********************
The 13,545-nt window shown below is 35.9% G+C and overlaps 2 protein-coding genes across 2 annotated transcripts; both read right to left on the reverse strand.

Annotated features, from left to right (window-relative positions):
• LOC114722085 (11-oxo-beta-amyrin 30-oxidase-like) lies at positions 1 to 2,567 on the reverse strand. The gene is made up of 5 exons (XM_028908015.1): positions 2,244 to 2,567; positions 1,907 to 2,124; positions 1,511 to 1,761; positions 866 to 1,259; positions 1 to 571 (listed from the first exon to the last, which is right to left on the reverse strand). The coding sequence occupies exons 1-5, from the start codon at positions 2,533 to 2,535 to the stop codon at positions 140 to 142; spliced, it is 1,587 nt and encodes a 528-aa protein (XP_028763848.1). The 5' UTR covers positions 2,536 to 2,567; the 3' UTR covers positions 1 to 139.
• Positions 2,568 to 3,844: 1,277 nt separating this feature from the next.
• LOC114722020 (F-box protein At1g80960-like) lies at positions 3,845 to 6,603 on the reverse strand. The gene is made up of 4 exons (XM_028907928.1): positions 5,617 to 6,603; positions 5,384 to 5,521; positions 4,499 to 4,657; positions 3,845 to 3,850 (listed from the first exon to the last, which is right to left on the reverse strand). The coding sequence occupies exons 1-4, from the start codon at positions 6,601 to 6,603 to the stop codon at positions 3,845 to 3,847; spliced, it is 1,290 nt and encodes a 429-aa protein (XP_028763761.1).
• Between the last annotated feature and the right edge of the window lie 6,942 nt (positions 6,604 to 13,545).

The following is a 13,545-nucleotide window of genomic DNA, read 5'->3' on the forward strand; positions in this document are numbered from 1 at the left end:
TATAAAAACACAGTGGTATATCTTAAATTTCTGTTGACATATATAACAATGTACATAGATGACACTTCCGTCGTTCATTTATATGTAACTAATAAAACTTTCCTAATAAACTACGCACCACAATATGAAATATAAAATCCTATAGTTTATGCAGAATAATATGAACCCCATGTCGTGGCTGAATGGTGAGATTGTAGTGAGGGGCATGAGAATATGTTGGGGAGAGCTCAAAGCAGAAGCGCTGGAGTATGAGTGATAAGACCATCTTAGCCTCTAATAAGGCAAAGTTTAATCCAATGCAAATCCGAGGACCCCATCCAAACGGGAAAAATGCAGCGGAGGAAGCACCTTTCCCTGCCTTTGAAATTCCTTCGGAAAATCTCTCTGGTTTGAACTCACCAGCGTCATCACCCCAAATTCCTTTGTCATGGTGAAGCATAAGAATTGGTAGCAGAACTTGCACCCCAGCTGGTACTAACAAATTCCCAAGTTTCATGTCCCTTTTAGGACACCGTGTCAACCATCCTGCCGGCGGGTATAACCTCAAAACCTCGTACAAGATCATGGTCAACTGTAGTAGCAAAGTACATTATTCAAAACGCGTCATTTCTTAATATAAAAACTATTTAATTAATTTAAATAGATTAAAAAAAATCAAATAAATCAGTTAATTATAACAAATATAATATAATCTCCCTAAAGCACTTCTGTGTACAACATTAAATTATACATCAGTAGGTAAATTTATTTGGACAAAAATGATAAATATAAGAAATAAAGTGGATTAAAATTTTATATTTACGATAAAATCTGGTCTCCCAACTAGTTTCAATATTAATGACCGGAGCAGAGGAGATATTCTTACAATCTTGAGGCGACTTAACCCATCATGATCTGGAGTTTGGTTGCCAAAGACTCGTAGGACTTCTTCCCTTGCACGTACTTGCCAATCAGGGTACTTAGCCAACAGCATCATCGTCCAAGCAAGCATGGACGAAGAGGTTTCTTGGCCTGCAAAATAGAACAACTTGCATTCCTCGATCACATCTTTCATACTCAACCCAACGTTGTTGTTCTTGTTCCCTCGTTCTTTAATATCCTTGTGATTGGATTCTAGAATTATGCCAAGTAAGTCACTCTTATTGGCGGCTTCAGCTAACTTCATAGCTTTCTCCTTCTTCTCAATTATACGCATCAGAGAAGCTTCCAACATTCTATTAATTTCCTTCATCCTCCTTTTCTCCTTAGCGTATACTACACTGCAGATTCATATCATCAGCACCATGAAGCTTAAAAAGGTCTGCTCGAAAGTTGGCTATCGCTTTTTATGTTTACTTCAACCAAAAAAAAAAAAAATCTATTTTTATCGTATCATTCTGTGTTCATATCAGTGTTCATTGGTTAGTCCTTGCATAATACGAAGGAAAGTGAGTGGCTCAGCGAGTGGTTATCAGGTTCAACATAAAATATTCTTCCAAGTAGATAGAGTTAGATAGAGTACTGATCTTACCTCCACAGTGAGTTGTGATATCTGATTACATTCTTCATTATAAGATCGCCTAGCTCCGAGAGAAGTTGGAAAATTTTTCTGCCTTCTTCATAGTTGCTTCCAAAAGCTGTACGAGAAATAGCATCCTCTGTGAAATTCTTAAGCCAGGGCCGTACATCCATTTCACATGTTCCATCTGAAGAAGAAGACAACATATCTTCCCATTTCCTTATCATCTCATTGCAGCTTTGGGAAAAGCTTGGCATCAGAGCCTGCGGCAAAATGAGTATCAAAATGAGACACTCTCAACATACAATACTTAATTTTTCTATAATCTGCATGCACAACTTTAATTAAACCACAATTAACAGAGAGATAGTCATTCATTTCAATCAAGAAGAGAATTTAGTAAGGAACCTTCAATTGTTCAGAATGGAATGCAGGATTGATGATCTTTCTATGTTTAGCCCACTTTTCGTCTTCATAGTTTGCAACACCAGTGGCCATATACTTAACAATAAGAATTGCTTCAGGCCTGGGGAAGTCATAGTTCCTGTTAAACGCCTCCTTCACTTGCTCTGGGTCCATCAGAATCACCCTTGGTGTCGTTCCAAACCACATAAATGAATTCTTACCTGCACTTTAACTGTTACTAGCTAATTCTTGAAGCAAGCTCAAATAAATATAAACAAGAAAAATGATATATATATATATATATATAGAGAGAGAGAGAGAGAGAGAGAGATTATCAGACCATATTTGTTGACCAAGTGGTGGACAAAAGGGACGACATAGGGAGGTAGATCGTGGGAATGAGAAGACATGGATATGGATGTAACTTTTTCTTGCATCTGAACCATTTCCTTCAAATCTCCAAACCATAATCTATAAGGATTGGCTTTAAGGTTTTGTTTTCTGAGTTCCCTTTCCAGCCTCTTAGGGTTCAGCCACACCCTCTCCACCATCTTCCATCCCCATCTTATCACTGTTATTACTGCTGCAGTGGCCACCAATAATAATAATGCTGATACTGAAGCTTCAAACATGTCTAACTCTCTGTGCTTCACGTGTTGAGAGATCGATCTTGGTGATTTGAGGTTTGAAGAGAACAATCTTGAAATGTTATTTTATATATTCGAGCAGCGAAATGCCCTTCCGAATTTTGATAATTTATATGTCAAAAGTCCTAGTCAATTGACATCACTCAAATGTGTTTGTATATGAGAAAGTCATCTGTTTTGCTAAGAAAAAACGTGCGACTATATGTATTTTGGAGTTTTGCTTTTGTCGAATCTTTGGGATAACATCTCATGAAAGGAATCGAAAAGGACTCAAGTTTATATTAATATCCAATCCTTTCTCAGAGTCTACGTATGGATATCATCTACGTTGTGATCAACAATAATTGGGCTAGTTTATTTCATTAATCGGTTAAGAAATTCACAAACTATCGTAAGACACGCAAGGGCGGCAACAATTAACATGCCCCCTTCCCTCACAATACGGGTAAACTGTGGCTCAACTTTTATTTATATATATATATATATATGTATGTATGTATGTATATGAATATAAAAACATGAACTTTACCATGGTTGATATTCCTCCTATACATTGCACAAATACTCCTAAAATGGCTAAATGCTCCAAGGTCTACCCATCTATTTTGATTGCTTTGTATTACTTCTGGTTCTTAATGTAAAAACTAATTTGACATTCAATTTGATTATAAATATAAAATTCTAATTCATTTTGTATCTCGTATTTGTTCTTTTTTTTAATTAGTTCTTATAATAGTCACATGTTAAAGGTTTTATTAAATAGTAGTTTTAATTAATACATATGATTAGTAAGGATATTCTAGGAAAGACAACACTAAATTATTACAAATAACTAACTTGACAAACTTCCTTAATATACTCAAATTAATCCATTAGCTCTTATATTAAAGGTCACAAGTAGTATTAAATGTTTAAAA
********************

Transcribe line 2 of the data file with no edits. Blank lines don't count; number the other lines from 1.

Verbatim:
Annotated features, from left to right (window-relative positions):